How To Use Potted Hydrangeas To Brighten Up Your Front Door

Hydrangea bushes, with their lush profusion of blooms, are always a showstopper in any garden or yard, coming in a variety of colors ranging from more neutral whites and creams to shocking purples and periwinkles. These flowers will easily take over a large swathe of the yard if you let them, returning bigger and brighter each spring and summer. But you may not know that these blooms also grow extremely well in containers, which makes them a perfectly gorgeous addition to container gardens, paths, and front porches.

To enhance curb appeal, try planting a hydrangea bush in a large planter or box near your door for a burst of color to welcome guests. They look especially attractive when planted with other plants that share their partial shade demands like English ivy and some varieties of fern. The additional plants help provide a beautifully green backdrop for the hydrangeas and help enrich the soil with additional moisture and organic matter in the container.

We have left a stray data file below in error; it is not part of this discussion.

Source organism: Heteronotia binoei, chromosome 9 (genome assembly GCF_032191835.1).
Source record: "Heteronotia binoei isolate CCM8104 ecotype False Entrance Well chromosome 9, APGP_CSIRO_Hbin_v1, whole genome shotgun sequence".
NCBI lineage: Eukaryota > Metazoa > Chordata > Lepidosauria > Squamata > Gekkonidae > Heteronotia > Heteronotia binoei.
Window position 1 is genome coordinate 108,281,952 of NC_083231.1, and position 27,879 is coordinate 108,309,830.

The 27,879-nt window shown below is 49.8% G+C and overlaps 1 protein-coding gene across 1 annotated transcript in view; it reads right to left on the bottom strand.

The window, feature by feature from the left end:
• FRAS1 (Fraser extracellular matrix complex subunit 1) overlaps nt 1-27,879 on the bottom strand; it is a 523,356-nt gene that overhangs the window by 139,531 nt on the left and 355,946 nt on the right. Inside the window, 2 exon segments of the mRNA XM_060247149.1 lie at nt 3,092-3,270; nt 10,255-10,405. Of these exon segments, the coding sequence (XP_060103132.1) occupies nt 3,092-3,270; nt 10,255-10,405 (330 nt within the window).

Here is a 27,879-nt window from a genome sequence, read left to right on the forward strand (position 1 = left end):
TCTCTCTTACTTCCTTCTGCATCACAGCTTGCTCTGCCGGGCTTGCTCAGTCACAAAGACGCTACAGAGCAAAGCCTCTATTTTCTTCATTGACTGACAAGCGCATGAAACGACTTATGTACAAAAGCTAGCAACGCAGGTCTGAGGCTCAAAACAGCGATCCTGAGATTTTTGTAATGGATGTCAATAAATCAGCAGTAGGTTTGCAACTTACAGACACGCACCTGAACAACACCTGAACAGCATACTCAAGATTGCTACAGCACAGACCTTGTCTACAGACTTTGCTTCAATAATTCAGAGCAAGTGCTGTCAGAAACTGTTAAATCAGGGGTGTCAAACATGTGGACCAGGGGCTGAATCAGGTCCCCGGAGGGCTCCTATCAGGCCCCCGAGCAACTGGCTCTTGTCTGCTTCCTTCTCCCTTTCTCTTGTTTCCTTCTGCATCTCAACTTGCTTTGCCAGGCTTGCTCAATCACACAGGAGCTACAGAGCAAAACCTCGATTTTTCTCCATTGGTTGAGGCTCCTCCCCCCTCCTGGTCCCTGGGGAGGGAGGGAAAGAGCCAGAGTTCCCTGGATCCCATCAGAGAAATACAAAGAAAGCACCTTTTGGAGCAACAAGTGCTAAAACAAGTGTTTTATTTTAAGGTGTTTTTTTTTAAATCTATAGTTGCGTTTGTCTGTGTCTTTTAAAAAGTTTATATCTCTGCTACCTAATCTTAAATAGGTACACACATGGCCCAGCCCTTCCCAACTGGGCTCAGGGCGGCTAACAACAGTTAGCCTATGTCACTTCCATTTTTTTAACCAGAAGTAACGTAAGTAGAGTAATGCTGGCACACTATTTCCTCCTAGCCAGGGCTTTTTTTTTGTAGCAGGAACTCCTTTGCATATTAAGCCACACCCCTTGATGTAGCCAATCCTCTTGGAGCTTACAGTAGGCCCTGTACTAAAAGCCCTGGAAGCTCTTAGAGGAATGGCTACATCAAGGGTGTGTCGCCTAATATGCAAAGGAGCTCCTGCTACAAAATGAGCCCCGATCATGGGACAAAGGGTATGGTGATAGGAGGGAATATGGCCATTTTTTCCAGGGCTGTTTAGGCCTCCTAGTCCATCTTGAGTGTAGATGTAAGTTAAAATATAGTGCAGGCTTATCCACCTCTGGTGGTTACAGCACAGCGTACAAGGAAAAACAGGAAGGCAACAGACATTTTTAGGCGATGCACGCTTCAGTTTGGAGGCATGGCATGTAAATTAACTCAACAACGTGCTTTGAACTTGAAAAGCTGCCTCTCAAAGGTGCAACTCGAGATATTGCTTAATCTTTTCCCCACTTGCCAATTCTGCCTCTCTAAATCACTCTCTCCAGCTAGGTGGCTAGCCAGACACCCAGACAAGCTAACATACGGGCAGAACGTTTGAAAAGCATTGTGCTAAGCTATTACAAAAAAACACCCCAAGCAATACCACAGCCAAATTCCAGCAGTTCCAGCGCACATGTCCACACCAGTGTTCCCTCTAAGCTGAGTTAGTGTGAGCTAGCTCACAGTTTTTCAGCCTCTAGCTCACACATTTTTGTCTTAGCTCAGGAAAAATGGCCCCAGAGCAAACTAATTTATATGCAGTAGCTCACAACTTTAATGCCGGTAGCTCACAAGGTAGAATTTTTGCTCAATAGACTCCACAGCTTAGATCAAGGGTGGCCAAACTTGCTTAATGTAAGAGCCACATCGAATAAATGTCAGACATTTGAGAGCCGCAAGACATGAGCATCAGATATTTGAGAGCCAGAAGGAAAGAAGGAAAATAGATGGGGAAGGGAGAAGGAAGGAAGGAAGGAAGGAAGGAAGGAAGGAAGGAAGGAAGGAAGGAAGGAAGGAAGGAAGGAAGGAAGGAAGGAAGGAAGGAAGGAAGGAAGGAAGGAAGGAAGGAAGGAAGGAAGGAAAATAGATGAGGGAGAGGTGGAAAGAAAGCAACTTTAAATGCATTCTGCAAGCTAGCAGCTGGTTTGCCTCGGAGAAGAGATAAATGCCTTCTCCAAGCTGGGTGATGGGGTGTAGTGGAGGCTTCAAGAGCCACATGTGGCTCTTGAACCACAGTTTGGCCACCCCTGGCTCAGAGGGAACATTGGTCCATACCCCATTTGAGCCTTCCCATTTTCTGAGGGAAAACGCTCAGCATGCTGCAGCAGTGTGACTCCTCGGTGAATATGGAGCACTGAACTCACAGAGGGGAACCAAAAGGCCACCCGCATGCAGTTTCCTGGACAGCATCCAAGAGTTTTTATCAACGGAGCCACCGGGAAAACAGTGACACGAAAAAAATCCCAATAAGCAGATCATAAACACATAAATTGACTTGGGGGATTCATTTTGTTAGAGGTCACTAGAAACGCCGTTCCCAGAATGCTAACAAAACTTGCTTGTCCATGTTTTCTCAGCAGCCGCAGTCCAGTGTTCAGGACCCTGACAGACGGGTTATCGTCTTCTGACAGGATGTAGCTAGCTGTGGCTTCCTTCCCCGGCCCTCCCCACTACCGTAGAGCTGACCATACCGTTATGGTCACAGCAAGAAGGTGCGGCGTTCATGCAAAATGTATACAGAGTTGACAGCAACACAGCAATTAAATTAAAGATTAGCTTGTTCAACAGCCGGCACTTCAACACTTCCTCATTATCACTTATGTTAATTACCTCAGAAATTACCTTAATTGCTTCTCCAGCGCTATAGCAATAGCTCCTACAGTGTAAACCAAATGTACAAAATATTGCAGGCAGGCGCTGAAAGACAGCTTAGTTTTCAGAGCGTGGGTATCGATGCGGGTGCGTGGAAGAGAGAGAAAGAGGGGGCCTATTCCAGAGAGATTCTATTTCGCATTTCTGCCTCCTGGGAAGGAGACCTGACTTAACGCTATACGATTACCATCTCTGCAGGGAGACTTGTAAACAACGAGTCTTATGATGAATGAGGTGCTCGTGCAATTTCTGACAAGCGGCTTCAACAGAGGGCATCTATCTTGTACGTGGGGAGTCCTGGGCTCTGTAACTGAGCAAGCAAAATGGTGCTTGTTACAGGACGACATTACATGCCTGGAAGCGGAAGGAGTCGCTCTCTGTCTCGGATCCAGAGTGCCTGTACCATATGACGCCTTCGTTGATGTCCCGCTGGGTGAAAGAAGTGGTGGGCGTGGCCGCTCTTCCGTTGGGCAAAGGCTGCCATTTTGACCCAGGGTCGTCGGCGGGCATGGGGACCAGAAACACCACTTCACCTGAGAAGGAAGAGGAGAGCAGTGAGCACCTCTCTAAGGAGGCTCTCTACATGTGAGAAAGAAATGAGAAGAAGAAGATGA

Planting potted hydrangeas

For a polished and elevated look, combine your hydrangeas and other plants in a large neutral vessel in materials like stone, ceramic, or terracotta. Placement on a porch or front stoop is ideal, particularly one that allows morning sun and afternoon shade. As their watery name suggests, water the hydrangeas regularly, or place your container, if it has drainage holes, on dirt or pea gravel, where the roots will eventually work their way down and through the bottom of the pot to get extra moisture. 

For best results, cut back your hydrangeas after they finish blooming in the fall and winter to ensure a lot of new growth in the spring. As perennials, your potted hydrangeas will return each year bigger and more luscious than last season with the proper care. They also make great fall flowers that dry out and brown as the weather turns colder. In summer, hydrangeas work beautifully as a pop of color on an otherwise neutral porch in shades of pink, lavender, or blue. For a more neutral look overall, choose cream, white, or pale green hydrangeas.